Saturday, March 20, 2004
# Posted 12:30 AM by Ariel David Adesnik
The question of whether or not Aznar's government lied about the evidence seems to have been answered in the affirmative. Still, it is more than possible that the Socialists' would have won the election regardless. That is the point made in an excellent essay by Timothy Garton Ash (link via TPM):
Rightwing American commentators charge Spanish voters with "appeasement". This is crass. More than three-quarters of the Spanish electorate turned out for a massive defence of democracy in the face of terror. Every single Spanish voter was a soldier in the "war on terror". They voted different ways for all sorts of reasons. Historically, high turn-outs have favoured the left. Some of the former communist electorate voted tactically for the socialists. Many swing voters punished the conservative government of Jos? Mar?a Aznar for initially attributing the attacks to the Basque terrorist organisation Eta. And, yes, some emotionally blamed him for having made Spain a more likely terrorist target by supporting Bush's war on Iraq. But to say that this vote adds up to "appeasement" is a stupid slur.So now what? According to Robert Kagan,
The Bush administration needs to recognize it has a crisis on its hands and start making up for lost time in mending transatlantic ties, and not just with chosen favorites. The comforting idea of a "New Europe" always rested on the shifting sands of a public opinion, in Spain and elsewhere, that was never as favorable to American policy as to the governments. The American task now is to address both governments and publics, in Old and New Europe, to move past disagreements over the Iraq war, and to seek transatlantic solidarity against al Qaeda.That kind of advice is very, very surprising coming from Neo-Conservative #1 -- and all the more important because of it. On the other hand, Kagan seems to have written his column before becoming aware of the backlash against Aznar's deception. Would he still describe the Spanish elections as "al Qaeda's most significant geopolitical success since Sept. 11, 2001" if the elections results were a reflection on the Spanish Prime Minister's dishonesty rather than the Spanish public's supposed receptiveness to blackmail?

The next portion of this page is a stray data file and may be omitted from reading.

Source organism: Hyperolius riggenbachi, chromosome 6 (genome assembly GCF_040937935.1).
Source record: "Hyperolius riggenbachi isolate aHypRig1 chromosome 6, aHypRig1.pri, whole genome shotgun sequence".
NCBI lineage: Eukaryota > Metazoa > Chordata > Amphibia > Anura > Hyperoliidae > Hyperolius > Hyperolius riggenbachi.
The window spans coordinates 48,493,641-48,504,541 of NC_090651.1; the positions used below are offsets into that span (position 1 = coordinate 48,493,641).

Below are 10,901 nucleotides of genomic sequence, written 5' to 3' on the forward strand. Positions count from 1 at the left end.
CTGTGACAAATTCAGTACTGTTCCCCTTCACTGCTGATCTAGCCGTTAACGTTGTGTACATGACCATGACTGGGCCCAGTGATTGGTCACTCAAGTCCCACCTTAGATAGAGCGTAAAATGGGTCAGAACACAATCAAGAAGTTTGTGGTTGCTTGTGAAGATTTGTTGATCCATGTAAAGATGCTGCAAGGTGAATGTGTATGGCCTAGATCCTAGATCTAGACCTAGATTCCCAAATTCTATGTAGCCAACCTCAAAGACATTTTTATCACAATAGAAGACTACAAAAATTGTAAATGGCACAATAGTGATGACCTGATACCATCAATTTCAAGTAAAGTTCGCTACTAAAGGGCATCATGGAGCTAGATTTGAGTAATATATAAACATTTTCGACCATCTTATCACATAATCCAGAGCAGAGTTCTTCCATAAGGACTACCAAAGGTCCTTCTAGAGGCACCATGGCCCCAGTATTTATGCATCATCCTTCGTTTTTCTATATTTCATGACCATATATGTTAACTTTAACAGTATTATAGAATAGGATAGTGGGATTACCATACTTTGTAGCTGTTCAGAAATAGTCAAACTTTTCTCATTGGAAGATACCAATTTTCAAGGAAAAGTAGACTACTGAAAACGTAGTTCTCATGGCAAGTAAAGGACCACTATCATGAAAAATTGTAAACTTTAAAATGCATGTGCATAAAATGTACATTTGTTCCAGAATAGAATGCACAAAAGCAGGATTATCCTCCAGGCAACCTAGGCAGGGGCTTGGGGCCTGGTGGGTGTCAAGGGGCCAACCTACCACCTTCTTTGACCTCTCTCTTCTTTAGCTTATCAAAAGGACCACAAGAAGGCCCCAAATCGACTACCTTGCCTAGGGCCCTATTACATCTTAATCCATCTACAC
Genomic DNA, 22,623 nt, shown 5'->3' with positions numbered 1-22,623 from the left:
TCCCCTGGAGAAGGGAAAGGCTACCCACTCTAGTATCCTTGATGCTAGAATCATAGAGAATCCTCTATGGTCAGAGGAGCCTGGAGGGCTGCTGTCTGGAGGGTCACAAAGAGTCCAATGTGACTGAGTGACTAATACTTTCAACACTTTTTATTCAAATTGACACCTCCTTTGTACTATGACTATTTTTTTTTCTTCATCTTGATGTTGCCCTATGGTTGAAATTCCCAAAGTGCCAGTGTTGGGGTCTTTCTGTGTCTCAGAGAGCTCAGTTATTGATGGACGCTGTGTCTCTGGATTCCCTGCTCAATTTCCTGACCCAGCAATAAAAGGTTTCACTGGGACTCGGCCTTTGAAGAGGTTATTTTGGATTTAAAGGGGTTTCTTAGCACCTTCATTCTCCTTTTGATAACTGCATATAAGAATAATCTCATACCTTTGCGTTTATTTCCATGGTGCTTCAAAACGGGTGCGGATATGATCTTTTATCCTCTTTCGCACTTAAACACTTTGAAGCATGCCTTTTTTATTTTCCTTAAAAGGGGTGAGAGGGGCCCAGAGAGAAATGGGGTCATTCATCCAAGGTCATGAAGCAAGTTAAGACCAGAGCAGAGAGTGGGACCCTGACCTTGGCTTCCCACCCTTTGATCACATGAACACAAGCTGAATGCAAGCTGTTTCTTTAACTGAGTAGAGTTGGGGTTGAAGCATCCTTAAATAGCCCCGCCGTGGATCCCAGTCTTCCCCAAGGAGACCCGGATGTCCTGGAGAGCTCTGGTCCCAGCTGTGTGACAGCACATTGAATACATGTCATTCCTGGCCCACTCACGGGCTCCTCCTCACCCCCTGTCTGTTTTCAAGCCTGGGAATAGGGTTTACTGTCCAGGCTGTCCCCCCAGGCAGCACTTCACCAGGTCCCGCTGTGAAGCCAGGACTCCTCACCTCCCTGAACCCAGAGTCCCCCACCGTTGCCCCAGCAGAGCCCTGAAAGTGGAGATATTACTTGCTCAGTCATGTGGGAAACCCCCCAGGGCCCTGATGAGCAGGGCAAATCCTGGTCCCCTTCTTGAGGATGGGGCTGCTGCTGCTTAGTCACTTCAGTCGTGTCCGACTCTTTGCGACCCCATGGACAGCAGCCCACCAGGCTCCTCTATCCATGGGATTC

Then again, as Garton Ash points out, the precise cause of the Spanish conservatives' defeat may simply be irrelevant. We need to demonstrate that terrorism simply does not work. The best way to do that is to capture Osama bin Laden. In the meantime, we do have to improve relations with Europe and work harder than ever to promote democracy in Iraq.
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